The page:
#StackBounty: #suspend #virtualization #20.10 #virt-manager Ubuntu 20.10 VM restarts sometimes after wake from sleep

Bounty: 50

I’m runing ubuntu 20.04 on the host and Ubuntu 20.10 on two VMs. I always let them open and running. Sometimes, after waking the laptop from sleep, one of them has the screen locked (they both are configured to never lock screen/sleep). Then I put the password and unlock it, the screen gets black and I have to force reset the VM for it to work again.

It’s annoying because I then have to reopen everything I was working on.

What can I do to solve this problem? It’s not always that it happens and not on both VMs at the same time.

I use virt-manager for the virtualization

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#StackBounty: #virtualization #confidentiality Can Google access data in their Confidential Computing VMs?

Bounty: 50

A cloud operator such as Google can take a snapshot of a normal VM. This includes CPU state, RAM and disk. This can then be copied to another physical and resumed there. Or it can be analyzed off-line, and any cryptokeys in memory or in the CPU state can be extracted.

This means that if you do not trust your cloud VM provider (maybe your cloud VM provider is owned by your worst competitor), you should not process confidential data on those VMs.

https://cloud.google.com/confidential-computing seems to use AMD’s Secure Encrypted Virtualization which includes hardware RAM encryption: https://developer.amd.com/sev/

If the RAM is encrypted, it will make it harder to use attacks like https://rambleed.com/

But will it also protect against Google?

It seems the RAM is encrypted with a key, that lives in the CPU. But is this key included when Google takes a snapshot of the CPU state of the VM?

In theory I could see it work like this: The CPU has a small web server with a TLS certificate signed by AMD. I access the web server, verify AMD’s certificate, and now I have a secure connection to the CPU that Google cannot access.

Then I give the CPU a secret key to encrypt RAM with. Then I give it a disk image encrypted with the same key. Then I boot the VM.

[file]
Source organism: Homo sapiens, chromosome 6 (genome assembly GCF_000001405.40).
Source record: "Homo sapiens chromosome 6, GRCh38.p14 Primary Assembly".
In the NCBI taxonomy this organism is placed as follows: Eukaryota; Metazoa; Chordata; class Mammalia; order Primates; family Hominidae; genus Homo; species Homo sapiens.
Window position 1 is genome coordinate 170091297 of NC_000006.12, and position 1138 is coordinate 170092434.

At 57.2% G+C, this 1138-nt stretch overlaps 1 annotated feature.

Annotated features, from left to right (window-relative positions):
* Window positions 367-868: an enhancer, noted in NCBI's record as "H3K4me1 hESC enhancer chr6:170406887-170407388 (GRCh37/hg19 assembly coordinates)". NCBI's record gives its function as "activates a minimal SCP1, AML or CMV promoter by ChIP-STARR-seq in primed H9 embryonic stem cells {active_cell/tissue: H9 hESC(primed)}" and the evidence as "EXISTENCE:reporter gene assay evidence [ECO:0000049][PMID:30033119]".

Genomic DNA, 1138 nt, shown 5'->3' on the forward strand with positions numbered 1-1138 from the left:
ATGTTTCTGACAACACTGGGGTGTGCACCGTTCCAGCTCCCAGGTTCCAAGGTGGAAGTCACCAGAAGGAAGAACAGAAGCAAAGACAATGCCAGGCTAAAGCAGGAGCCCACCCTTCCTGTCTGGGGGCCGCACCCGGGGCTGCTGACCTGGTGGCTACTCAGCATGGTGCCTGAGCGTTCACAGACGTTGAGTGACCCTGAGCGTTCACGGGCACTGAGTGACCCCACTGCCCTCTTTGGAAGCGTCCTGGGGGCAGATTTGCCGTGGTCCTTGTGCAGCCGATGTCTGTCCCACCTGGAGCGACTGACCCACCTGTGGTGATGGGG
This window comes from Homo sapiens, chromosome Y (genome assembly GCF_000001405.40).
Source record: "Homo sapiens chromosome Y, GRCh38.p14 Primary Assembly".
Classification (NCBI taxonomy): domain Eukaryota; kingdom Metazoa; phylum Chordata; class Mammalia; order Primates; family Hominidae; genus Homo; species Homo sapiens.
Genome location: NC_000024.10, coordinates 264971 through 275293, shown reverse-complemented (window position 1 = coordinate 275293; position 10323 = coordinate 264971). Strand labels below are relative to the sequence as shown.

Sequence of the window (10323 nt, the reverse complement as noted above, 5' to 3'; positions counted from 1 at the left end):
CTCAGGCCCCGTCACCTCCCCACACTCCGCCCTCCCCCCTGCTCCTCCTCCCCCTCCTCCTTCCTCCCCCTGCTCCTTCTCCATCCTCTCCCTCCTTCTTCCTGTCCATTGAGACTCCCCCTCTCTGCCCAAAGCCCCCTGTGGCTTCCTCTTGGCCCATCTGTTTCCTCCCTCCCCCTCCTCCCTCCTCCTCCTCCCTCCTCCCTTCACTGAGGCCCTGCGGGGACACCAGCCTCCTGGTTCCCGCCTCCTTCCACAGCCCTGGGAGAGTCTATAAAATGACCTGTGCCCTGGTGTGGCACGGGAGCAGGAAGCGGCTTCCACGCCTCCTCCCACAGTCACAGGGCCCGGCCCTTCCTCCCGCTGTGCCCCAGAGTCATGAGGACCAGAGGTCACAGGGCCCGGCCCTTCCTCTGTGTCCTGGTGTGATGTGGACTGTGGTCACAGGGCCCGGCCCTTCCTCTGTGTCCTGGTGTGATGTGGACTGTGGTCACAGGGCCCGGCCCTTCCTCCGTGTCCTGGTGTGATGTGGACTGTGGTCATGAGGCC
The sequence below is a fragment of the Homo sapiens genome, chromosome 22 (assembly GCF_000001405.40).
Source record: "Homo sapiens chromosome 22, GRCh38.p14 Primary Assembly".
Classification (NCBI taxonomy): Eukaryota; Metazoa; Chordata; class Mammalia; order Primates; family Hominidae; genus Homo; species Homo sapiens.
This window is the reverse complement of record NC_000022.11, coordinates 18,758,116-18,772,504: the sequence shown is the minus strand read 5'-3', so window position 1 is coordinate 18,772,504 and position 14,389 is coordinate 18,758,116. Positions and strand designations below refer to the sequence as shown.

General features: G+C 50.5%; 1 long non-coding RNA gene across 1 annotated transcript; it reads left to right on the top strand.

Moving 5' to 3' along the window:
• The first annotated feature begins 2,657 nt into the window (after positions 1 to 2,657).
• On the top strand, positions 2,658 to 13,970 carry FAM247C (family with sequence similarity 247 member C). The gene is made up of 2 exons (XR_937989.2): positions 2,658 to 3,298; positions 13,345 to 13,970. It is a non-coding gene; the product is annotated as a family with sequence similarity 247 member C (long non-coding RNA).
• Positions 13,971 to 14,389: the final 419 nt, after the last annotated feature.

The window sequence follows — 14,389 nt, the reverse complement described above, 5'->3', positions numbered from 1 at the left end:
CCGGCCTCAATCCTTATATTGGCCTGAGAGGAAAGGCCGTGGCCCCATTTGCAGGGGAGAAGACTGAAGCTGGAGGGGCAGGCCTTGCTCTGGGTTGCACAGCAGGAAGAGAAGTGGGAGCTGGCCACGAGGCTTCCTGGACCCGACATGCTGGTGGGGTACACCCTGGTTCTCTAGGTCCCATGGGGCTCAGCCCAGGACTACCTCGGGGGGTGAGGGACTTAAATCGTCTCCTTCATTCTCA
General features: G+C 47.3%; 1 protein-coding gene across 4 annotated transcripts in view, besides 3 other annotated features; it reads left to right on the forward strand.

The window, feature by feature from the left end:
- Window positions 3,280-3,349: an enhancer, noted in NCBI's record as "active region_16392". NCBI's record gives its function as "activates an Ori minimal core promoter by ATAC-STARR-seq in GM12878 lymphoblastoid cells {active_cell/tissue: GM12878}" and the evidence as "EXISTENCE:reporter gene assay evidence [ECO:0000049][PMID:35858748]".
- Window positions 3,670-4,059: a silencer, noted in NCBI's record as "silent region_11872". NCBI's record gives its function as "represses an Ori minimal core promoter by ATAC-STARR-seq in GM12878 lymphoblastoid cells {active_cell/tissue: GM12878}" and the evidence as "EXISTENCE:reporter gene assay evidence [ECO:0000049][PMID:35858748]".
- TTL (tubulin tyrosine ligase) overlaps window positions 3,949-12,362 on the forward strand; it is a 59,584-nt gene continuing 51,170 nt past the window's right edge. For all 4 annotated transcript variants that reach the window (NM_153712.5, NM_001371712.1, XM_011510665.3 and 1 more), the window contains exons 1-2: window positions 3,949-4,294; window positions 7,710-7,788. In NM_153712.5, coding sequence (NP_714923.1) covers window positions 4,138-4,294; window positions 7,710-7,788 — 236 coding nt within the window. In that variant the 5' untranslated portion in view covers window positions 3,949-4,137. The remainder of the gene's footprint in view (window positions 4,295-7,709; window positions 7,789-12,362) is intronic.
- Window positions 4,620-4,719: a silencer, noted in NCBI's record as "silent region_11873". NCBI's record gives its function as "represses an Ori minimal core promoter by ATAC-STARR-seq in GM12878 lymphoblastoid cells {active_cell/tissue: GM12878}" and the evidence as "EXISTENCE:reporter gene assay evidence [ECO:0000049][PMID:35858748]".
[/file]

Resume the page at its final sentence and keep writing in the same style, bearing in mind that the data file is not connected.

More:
If the secret key physically cannot leave the CPU, then it should be impossible for Google to access my data: The RAM is encrypted, data to the disk and to the network is encrypted. So I do not need to trust neither the RAM, the storage, nor the network. It will, however, also mean Google cannot snapshot my VM and restore it on another CPU.

This would also mean that this answer is outdated: https://security.stackexchange.com/a/215927/84564

Currently I see no way to do something similar to
verifing the AMD certificate in Google’s current solution. And thus I see no way to securely set a key that Google does not have access to.

Can Google take a snapshot of a running confidential computing VM and restore it?

Using AMD’s SEV can CIA safely process their most secret data on North Korea’s Confidential cloud (assuming they have that) without North Korea being able to access the data – assuming that AMD is trustworthy, but all other hardware apart from the CPU is made in North Korea?

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#StackBounty: #windows #virtualization #snapshot #windows-server-2019 #smb-conf Network share with multiple users and snapshots

Bounty: 50

I want to make a network share with read/write and it will be accessed by multiple computers.

Every time a new computer connects to it, they should find it in an initial state.

Every change made on the files after should be stored separately as snapshots for each User accessing it.

For example: 
Initial state - A 
Computer 1 - State B
Computer 2 - State C
Computer 3 - State D  etc  
If Computer 1 for example deleted some files or made bad changes, I will reset the share to state A so everything is functional again. 
Computer 2 and Computer 3 will still have access to the network share in state C and D.

Is there any way to do it?

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#StackBounty: #graphics #virtualization #kvm #display-rotation #spice How to emulate a vertical screen in Xubuntu guest?

Bounty: 50

I am using an Xubuntu guest virtual machine with Virt-Manager, Spice, and QXL. I want to rotate the virtual display to be vertical so as to fit my monitor.

Stuff I tried:

  • Settings > Display in Xubuntu guest: There is a Rotation popup menu, but the only available option is None.
  • Rotating via xrandr doesnt work:
~$ xrandr -q
Screen 0: minimum 320 x 200, current 1024 x 768, maximum 8192 x 8192